Anonymous characters — such as Lot's wife, Jephthah's daughter, Pharoah's baker, and the witch of Endor — are ubiquitous in the Hebrew Bible, and appear in a wide variety of roles. Adele Reinhartz here answers two principal questions concerning this aspect of biblical narrative. First, is there a "poetics of anonymity," and if so, what are its contours? Second, how does anonymity affect the readers' response to, and construction of, unnamed biblical characters. She is especially interested in issues related to gender, determining whether female characters are more likely to be anonymous than male characters, and whether the anonymity of female characters functions differently from that of male
Readership: Students and scholars of the Hebrew Bible, Jewish studies, and women's studies.
Adele Reinhartz, Associate Professor of Biblical Studies, McMaster University, Canada
"This is in many ways a fascinating book. By the end of it I felt that I had been invited into a deep level of engagement with the OT text, as my attention was drawn to anonymous characters whom I might otherwise have noticed but not lingered on. It is a book primarily for scholars, but it is non-technical and therefore accessible to anyone with an interest in literary approaches to the Bible and in particular the issue of the construction of character in narrative." - Gillian Cooper, Book Reviews, Biblical Studies Anvil, Vol.18, No.2, 2001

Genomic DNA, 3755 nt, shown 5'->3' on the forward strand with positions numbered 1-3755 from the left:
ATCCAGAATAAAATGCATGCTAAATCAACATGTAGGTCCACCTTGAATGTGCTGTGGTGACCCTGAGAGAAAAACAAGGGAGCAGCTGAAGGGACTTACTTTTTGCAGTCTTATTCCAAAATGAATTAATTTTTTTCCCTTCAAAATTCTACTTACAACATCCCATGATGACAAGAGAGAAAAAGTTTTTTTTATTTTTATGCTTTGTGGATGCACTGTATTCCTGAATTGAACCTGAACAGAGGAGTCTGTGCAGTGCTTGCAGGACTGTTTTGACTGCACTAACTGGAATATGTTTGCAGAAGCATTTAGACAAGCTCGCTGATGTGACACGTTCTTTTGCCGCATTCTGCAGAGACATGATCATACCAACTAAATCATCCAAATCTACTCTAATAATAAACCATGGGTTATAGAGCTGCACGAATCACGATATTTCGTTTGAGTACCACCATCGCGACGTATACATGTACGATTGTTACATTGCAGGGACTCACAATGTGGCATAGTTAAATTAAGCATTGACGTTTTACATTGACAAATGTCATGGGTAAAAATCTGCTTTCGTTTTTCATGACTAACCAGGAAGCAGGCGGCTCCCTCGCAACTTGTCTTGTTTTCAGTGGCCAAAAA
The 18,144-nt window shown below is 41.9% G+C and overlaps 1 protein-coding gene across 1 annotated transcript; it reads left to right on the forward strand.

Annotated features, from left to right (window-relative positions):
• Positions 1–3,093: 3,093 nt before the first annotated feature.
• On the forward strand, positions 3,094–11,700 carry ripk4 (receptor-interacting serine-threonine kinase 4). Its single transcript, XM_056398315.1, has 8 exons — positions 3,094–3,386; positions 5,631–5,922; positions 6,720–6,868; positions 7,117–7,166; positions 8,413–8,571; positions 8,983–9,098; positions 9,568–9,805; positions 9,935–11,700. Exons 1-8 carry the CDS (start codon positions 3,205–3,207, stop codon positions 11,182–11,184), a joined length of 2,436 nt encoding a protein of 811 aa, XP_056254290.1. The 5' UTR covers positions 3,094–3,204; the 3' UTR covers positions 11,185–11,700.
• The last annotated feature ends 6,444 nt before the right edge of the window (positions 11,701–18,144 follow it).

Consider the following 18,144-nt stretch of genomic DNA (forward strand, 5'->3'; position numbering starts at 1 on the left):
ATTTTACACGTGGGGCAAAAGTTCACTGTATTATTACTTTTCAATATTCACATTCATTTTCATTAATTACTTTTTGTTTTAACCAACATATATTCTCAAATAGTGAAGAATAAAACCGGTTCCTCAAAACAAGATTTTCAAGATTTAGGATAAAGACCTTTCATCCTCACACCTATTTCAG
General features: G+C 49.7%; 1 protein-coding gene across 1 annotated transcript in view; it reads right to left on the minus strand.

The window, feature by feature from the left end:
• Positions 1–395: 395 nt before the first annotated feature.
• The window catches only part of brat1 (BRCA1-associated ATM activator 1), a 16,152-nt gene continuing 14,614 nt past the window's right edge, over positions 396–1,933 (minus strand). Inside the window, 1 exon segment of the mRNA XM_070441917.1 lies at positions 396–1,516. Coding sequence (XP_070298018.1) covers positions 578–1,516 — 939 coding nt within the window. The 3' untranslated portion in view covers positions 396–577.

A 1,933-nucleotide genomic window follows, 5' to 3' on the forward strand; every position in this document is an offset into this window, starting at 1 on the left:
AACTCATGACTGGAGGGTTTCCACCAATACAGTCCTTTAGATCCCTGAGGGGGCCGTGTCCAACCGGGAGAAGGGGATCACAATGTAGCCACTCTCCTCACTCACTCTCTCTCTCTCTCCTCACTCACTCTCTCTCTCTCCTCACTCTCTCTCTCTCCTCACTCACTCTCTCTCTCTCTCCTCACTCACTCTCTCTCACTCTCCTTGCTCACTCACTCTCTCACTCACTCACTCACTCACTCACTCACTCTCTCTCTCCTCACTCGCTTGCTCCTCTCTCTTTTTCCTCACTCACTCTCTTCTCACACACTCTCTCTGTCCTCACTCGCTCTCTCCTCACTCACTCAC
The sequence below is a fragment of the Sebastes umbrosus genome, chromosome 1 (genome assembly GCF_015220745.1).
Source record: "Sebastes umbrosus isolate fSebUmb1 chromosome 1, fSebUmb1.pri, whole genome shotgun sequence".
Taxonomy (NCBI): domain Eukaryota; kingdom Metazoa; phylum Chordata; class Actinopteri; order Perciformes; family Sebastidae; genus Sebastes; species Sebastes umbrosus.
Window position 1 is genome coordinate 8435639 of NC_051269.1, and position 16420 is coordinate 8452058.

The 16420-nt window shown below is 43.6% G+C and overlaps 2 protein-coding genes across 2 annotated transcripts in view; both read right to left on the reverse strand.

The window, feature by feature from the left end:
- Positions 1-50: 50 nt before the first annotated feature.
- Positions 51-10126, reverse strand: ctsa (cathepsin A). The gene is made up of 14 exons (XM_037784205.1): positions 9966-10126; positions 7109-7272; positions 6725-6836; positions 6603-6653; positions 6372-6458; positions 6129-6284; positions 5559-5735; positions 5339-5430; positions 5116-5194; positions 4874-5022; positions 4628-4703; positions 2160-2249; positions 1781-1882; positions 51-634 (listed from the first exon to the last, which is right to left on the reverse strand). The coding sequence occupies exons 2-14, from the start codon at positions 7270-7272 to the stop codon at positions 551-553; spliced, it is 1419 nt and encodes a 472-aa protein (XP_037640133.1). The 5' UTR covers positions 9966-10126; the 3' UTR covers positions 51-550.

"Through her patient, detailed exposition she shows anonymity to be a multi-faceted phenomenon with sophisticated nuances in individual passages. The book remains very accessible and readable throughout. Postmodernists and more traditional exegetes alike will find much of value in Reinhartz's work." - Sarah J.Melcher, Hebrew Studies, 41, 2000
"Insightful observations abound throughout the volume... this book is responsibly researched, with attention to studies beyond the boudaries of biblical scholarship... the book is valuable in that it reveals anonymity's rich and varied contributions to biblical narrative. Her frequent exegetical insights come as a delightful bonus." - Review of Biblical Literature. Greg Carey.